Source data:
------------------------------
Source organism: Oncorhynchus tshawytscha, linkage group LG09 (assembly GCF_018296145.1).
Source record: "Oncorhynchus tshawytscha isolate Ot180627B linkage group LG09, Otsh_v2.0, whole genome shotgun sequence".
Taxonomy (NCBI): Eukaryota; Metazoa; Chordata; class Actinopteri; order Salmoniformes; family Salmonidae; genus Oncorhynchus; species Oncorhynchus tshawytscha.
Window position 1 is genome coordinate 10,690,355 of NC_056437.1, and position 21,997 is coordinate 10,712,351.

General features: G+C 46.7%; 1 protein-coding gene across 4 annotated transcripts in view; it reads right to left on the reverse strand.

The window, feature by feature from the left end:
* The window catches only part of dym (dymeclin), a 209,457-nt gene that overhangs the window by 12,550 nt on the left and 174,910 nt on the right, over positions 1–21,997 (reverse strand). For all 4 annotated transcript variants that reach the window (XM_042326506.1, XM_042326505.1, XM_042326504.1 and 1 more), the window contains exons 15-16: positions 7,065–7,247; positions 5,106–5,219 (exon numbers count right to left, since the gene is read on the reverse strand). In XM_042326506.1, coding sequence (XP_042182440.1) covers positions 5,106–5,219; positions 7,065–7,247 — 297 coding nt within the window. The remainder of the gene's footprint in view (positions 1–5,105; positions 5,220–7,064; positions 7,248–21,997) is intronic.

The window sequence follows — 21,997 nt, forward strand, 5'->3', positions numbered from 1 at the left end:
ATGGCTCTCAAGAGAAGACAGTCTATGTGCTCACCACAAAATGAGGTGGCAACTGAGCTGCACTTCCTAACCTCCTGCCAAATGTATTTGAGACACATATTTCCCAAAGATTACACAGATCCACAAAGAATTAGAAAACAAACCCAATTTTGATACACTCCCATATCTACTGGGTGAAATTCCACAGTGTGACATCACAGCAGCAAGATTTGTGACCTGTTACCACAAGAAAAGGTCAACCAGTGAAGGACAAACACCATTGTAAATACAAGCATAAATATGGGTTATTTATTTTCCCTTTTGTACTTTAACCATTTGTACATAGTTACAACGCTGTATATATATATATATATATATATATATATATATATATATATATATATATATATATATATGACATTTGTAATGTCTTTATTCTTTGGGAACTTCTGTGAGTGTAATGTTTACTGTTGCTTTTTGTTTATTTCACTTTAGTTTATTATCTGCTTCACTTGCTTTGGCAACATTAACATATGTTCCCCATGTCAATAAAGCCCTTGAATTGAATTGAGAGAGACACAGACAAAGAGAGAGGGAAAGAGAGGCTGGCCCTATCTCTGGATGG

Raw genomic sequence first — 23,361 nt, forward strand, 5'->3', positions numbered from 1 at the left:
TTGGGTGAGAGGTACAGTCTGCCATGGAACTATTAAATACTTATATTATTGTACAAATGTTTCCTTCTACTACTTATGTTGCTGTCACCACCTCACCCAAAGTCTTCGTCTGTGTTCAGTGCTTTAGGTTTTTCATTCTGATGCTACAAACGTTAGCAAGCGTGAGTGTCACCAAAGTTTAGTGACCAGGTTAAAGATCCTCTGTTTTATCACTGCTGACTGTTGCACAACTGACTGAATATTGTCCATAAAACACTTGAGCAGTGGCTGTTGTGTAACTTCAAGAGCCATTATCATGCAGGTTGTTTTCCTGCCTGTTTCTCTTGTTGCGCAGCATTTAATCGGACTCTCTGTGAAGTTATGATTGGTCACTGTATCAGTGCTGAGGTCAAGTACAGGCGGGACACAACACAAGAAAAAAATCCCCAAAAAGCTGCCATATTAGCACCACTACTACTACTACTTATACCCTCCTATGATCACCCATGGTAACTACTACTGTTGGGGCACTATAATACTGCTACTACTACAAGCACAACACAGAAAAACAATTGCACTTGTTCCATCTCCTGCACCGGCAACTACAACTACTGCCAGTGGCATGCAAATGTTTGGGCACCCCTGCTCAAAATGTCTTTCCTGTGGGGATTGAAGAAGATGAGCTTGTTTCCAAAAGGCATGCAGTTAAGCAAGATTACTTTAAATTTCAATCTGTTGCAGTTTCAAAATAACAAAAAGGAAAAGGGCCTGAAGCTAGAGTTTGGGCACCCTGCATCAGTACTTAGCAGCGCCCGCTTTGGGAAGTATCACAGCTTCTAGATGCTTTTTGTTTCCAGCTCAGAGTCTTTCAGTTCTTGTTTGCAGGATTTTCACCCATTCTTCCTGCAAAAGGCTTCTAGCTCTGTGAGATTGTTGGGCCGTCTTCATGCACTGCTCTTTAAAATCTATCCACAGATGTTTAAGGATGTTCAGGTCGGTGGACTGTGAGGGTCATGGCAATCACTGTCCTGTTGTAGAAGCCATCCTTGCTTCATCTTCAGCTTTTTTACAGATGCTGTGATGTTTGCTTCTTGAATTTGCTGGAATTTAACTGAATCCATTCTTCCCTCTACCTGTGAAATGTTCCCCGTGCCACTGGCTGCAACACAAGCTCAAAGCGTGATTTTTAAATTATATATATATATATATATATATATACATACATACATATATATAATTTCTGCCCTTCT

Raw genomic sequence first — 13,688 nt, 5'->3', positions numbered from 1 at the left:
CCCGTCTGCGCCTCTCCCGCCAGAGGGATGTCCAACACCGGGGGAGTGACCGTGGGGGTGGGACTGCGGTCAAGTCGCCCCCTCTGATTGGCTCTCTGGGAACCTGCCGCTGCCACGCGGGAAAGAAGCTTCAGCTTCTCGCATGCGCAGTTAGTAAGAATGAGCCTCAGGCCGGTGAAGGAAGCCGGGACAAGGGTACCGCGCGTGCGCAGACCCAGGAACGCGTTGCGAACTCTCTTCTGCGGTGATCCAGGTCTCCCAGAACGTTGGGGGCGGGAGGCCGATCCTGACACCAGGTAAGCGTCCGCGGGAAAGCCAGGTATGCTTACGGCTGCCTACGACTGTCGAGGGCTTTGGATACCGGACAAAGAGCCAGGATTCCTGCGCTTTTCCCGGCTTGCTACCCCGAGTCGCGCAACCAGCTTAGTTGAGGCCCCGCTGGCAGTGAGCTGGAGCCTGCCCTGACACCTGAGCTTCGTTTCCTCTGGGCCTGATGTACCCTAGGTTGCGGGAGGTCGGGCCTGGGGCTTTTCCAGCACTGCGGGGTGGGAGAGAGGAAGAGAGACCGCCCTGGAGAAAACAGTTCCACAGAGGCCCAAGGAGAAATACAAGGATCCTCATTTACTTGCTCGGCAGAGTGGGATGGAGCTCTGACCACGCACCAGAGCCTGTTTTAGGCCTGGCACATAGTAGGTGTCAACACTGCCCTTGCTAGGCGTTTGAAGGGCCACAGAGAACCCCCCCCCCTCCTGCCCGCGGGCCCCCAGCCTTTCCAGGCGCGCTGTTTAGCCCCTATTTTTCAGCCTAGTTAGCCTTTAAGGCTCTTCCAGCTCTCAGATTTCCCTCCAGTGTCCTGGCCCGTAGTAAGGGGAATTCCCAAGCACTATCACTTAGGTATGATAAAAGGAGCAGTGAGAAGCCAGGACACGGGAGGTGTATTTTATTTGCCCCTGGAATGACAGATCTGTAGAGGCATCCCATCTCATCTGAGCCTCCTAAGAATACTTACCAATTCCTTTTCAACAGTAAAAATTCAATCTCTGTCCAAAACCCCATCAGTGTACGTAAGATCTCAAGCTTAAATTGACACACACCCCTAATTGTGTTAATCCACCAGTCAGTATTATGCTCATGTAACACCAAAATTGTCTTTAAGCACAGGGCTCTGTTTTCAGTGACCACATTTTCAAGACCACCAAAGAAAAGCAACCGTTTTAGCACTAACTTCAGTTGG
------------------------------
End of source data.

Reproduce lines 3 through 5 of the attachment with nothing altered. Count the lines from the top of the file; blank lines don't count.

Taxonomy (NCBI): Eukaryota; Metazoa; Chordata; class Actinopteri; order Salmoniformes; family Salmonidae; genus Oncorhynchus; species Oncorhynchus tshawytscha.
Window position 1 is genome coordinate 10,690,355 of NC_056437.1, and position 21,997 is coordinate 10,712,351.

General features: G+C 46.7%; 1 protein-coding gene across 4 annotated transcripts in view; it reads right to left on the reverse strand.